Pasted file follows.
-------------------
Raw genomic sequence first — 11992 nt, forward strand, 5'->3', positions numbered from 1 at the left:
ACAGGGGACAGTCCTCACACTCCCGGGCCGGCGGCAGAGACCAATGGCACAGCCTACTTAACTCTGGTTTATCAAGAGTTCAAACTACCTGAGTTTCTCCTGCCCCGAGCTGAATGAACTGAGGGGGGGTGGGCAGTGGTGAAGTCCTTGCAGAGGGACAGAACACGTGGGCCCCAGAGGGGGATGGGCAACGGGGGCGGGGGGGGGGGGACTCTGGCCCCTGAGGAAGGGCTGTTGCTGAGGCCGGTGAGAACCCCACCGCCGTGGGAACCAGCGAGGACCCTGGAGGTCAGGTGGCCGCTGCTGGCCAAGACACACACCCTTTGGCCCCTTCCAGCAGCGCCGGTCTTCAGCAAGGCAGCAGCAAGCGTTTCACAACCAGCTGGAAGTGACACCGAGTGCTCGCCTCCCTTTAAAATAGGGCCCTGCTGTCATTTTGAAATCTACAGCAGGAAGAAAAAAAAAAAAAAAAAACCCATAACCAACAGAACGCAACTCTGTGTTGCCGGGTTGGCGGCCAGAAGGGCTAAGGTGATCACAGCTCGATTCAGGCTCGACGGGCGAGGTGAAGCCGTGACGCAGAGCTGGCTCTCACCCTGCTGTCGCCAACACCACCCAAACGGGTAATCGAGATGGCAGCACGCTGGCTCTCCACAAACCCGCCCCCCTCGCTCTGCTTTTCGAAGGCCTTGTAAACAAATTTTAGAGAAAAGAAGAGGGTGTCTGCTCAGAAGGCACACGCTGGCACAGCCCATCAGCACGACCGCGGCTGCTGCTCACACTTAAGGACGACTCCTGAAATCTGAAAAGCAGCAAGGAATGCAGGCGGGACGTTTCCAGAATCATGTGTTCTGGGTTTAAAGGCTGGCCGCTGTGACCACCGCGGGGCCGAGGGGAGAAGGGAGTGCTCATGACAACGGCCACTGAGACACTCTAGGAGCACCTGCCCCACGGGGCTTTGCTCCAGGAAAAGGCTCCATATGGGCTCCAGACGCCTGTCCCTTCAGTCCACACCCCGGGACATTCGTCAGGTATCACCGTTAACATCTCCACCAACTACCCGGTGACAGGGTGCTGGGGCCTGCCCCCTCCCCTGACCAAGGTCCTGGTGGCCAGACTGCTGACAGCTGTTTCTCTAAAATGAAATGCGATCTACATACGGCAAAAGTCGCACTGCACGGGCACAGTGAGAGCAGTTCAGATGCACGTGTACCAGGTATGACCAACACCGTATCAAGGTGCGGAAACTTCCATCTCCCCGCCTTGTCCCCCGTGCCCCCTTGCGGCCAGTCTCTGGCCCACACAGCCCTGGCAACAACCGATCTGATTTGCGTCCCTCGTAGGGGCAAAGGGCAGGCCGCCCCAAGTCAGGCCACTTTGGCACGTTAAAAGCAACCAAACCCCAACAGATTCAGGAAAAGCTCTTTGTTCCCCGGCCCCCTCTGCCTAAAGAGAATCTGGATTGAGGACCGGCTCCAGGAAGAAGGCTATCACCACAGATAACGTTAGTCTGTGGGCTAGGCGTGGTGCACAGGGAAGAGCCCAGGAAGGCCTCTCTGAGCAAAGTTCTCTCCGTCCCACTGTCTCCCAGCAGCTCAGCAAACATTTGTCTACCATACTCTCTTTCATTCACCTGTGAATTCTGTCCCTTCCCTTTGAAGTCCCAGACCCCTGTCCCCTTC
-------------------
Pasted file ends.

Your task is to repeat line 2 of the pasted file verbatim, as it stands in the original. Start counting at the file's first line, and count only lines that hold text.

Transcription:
ACAGGGGACAGTCCTCACACTCCCGGGCCGGCGGCAGAGACCAATGGCACAGCCTACTTAACTCTGGTTTATCAAGAGTTCAAACTACCTGAGTTTCTCCTGCCCCGAGCTGAATGAACTGAGGGGGGGTGGGCAGTGGTGAAGTCCTTGCAGAGGGACAGAACACGTGGGCCCCAGAGGGGGATGGGCAACGGGGGCGGGGGGGGGGGGACTCTGGCCCCTGAGGAAGGGCTGTTGCTGAGGCCGGTGAGAACCCCACCGCCGTGGGAACCAGCGAGGACCCTGGAGGTCAGGTGGCCGCTGCTGGCCAAGACACACACCCTTTGGCCCCTTCCAGCAGCGCCGGTCTTCAGCAAGGCAGCAGCAAGCGTTTCACAACCAGCTGGAAGTGACACCGAGTGCTCGCCTCCCTTTAAAATAGGGCCCTGCTGTCATTTTGAAATCTACAGCAGGAAGAAAAAAAAAAAAAAAAAACCCATAACCAACAGAACGCAACTCTGTGTTGCCGGGTTGGCGGCCAGAAGGGCTAAGGTGATCACAGCTCGATTCAGGCTCGACGGGCGAGGTGAAGCCGTGACGCAGAGCTGGCTCTCACCCTGCTGTCGCCAACACCACCCAAACGGGTAATCGAGATGGCAGCACGCTGGCTCTCCACAAACCCGCCCCCCTCGCTCTGCTTTTCGAAGGCCTTGTAAACAAATTTTAGAGAAAAGAAGAGGGTGTCTGCTCAGAAGGCACACGCTGGCACAGCCCATCAGCACGACCGCGGCTGCTGCTCACACTTAAGGACGACTCCTGAAATCTGAAAAGCAGCAAGGAATGCAGGCGGGACGTTTCCAGAATCATGTGTTCTGGGTTTAAAGGCTGGCCGCTGTGACCACCGCGGGGCCGAGGGGAGAAGGGAGTGCTCATGACAACGGCCACTGAGACACTCTAGGAGCACCTGCCCCACGGGGCTTTGCTCCAGGAAAAGGCTCCATATGGGCTCCAGACGCCTGTCCCTTCAGTCCACACCCCGGGACATTCGTCAGGTATCACCGTTAACATCTCCACCAACTACCCGGTGACAGGGTGCTGGGGCCTGCCCCCTCCCCTGACCAAGGTCCTGGTGGCCAGACTGCTGACAGCTGTTTCTCTAAAATGAAATGCGATCTACATACGGCAAAAGTCGCACTGCACGGGCACAGTGAGAGCAGTTCAGATGCACGTGTACCAGGTATGACCAACACCGTATCAAGGTGCGGAAACTTCCATCTCCCCGCCTTGTCCCCCGTGCCCCCTTGCGGCCAGTCTCTGGCCCACACAGCCCTGGCAACAACCGATCTGATTTGCGTCCCTCGTAGGGGCAAAGGGCAGGCCGCCCCAAGTCAGGCCACTTTGGCACGTTAAAAGCAACCAAACCCCAACAGATTCAGGAAAAGCTCTTTGTTCCCCGGCCCCCTCTGCCTAAAGAGAATCTGGATTGAGGACCGGCTCCAGGAAGAAGGCTATCACCACAGATAACGTTAGTCTGTGGGCTAGGCGTGGTGCACAGGGAAGAGCCCAGGAAGGCCTCTCTGAGCAAAGTTCTCTCCGTCCCACTGTCTCCCAGCAGCTCAGCAAACATTTGTCTACCATACTCTCTTTCATTCACCTGTGAATTCTGTCCCTTCCCTTTGAAGTCCCAGACCCCTGTCCCCTTC